The NWS, in 1995, might not have thought much of granting these concessions. Their priority then was to secure an indefinite extension for the NPT so as to gain a right in perpetuity to retain their monopoly on nuclear weapons. However, an examination of the three prepcoms and the 2000 RevCon reveals the widespread implications of the three decisions. As mandated by the strengthened review process (SRP), the prepcoms held in 1997, 98 and 99 examined and debated substantive issues besides considering procedural matters. In the process, and contrary to NWS expectations and wishes, they turned out to be like mini review conferences. The NNWS perceived the prepcoms as a forum through which to make the NPT review a more credible and meaningful process for ensuring treaty accountability. Consequently, the NWS found their policies and decisions that impinged on the treaty subjected to minute scrutiny and comment.


The PrepComs

The first PrepCom, convened in 1997, had representatives from 149 states and 135 NGOs. They gathered with hope and optimism at the potential of the strengthened review process. The meeting, however, could not live up to expectations. Rather, it exposed differences between groups of nations on a number of substantive issues, the most irreconcilable ones being on nuclear disarmament. Moreover, there was a dispute over the very meaning and scope of the strengthened review process. There was disagreement over what kind of recommendations should be made and what their status should be. While some countries favoured the initiation of a rolling text of recommendations that could be passed from one prepcom to another until it reached the RevCon, others objected to restricting the RevCon to the confines of what the prepcom recommended. Differences of opinions and interpretations existed on such basic issues as the role and function of prepcoms–on whether they should focus on information exchange, or on implementing the Principles and Objectives from the previous RevCon and provide an annual report based on that, or develop a text for the RevCon, or perform all the three functions. Owing to a lack of consensus on these issues, the first PrepCom failed to forward any major recommendations to the second one.

That disillusionment with the strengthened review process was beginning to set in was evident in 1998 when only 97 nations and 76 NGOs chose to attend the meeting, in contrast to impressive numbers of the previous year. Yet again, the progress on disarmament, or the lack of it, dominated the debate at the PrepCom. Another issue that troubled the gathering was related to the 1995 resolution on the Middle East. Drawing upon this resolution, Egypt and other Arab states requested background documentation on the issue and insisted that the NPT must exhort Israel, by name, to join it. However, the US resisted these attempts, taking the view that the Middle East resolution was separate from the 1995 package. It described it as a one-off stand alone agreement that had no standing beyond that date. 3 It also dismissed the demand for background documentation on the premise that making such documentation available was limited only to issues addressing the articles of the treaty.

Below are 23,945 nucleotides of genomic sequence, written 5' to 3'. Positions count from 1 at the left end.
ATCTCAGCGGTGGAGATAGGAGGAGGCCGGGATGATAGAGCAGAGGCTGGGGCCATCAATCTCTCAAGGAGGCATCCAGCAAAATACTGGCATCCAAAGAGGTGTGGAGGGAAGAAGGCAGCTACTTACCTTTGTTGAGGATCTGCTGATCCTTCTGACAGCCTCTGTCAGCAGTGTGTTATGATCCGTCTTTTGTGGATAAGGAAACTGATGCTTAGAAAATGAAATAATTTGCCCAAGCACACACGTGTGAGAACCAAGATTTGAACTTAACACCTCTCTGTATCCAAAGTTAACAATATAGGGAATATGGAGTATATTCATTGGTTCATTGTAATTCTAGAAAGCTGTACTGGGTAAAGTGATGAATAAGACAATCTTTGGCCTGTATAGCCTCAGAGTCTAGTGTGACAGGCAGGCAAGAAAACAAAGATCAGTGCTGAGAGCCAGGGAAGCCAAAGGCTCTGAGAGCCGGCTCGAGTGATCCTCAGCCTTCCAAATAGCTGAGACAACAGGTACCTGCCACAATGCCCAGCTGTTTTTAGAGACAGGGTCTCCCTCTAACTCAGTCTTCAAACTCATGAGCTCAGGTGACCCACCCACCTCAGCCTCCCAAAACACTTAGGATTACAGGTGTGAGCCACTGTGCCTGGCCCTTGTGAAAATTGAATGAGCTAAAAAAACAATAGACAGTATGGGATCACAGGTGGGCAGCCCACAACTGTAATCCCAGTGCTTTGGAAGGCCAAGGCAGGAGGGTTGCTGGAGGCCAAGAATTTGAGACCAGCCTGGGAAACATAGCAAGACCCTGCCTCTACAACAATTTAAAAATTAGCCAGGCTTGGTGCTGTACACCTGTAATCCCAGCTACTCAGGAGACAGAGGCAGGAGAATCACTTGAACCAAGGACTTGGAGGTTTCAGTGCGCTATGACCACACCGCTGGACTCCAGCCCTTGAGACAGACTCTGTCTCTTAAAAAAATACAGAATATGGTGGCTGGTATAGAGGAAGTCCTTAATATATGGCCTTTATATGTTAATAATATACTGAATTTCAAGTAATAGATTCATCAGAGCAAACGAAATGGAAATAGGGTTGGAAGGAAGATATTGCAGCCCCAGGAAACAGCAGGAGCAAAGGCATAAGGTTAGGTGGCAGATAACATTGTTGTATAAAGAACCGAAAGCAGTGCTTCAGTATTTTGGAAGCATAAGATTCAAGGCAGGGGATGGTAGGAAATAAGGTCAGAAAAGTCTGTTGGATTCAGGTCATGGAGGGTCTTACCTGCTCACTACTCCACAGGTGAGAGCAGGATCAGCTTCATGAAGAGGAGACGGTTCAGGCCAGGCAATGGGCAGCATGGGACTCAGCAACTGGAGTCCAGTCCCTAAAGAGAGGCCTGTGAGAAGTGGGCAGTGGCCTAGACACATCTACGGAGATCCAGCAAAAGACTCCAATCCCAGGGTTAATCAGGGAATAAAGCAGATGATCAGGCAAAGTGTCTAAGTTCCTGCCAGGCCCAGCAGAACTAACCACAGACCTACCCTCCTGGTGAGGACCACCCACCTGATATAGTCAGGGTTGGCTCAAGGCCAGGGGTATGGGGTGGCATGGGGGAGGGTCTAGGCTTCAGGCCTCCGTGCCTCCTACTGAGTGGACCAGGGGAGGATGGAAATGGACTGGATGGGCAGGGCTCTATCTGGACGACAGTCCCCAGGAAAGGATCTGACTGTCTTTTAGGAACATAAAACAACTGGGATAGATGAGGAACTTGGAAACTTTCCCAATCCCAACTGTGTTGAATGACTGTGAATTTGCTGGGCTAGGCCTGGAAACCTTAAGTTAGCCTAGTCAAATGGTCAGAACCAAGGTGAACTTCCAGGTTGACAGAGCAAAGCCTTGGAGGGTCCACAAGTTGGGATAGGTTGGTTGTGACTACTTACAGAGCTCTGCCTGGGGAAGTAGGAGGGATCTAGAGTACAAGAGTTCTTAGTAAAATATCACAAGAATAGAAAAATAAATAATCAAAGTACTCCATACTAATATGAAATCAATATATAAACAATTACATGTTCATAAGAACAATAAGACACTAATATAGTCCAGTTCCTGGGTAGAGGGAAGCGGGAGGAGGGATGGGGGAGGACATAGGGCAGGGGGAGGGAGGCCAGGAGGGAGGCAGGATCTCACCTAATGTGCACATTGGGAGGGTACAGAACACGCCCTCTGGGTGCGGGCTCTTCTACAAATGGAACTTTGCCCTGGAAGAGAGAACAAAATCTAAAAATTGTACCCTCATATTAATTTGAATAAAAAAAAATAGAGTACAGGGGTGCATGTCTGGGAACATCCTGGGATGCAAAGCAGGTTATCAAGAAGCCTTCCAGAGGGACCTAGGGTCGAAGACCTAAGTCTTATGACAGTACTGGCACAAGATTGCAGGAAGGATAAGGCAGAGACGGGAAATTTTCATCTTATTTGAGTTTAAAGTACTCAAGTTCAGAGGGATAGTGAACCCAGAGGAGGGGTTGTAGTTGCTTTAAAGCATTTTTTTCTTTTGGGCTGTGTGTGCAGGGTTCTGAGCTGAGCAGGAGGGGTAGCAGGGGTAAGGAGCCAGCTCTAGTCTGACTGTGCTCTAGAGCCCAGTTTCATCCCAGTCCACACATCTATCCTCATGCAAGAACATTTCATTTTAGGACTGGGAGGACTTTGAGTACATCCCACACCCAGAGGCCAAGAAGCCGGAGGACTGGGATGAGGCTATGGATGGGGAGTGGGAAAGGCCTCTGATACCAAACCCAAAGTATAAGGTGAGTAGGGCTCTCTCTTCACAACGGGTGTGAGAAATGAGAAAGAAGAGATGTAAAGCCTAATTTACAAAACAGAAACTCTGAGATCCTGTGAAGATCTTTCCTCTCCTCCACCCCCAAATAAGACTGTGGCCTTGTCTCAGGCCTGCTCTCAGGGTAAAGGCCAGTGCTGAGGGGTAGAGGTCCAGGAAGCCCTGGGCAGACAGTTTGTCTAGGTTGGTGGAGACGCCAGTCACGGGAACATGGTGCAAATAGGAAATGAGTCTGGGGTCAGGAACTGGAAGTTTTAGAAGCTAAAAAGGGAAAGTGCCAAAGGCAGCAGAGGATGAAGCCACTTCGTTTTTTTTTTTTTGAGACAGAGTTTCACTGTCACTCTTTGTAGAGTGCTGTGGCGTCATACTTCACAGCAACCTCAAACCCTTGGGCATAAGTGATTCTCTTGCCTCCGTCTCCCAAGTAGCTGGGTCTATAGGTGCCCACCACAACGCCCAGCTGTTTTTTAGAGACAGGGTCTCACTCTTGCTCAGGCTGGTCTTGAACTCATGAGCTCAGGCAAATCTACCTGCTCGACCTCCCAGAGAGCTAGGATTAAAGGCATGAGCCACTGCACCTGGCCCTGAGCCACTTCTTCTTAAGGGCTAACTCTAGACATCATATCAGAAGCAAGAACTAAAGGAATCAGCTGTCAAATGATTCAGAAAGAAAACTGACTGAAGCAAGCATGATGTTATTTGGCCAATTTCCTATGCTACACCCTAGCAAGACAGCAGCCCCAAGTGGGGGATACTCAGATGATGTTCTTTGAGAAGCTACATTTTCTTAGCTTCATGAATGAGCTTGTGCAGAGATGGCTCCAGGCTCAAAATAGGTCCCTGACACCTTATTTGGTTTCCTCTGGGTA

The stalemate over this issue held up the second PrepCom from passing even a paragraph on the preparation of documentation. Neither was any business transacted on procedural matters with a hurdle arising over the rule covering the work of committees. While South Africa, backed by the countries of the Non Aligned Movement (NAM) and some other NNWS wanted the mention of working groups to be supplemented by an explicit reference to subsidiary bodies, Russia objected to it. Attempts to include both terms also floundered. Finally with time running out, the second PrepCom passed all its problems to the next one.

The third PrepCom began with the burden of sorting out all issues–substantive and procedural–before the 2000 RevCon. Its awesome task was made difficult by an international security environment that had come to be riddled with uncertainties and heightened security concerns. To mention only a few, NATO had reaffirmed its commitment to nuclear sharing and first use; its military action in Kosovo was conducted despite Russian and Chinese objections; nuclear tests had been carried out by India and Pakistan and there were a number of other developments that had increased the salience of nuclear weapons and undermined the chances of nuclear weapons free world (NWFW). All these developments came in for severe criticism and country positions hardened on major substantive issues. Consequently, the PrepCom could make no formal recommendations on substantive matters.

It did nevertheless register a few procedural and organisational advances. It was agreed that subsidiary bodies on nuclear disarmament and on regional issues, with reference to the Middle East, would be established to look at the issues in a focussed manner. As has been mentioned earlier, the US and Russia had vehemently opposed the concept of subsidiary bodies at the second PrepCom. However, the two countries downplayed their change in positions. They described it as a mere change of name. As the Working Paper presented by the US at the PrepCom stated. “The change of name does not imply any change in the status of these subsidiary bodies”. 4 In another significant compromise, the US agreed to allow the UN Secretariat to prepare background documentation on the Middle East. Realising the widespread support for this resolution from Egypt, the Arab nations, NAM, European Union member states, and, Canada and France, the US conceded that the resolution formed an integral part of the 1995 package and that it would remain valid until those goals were achieved.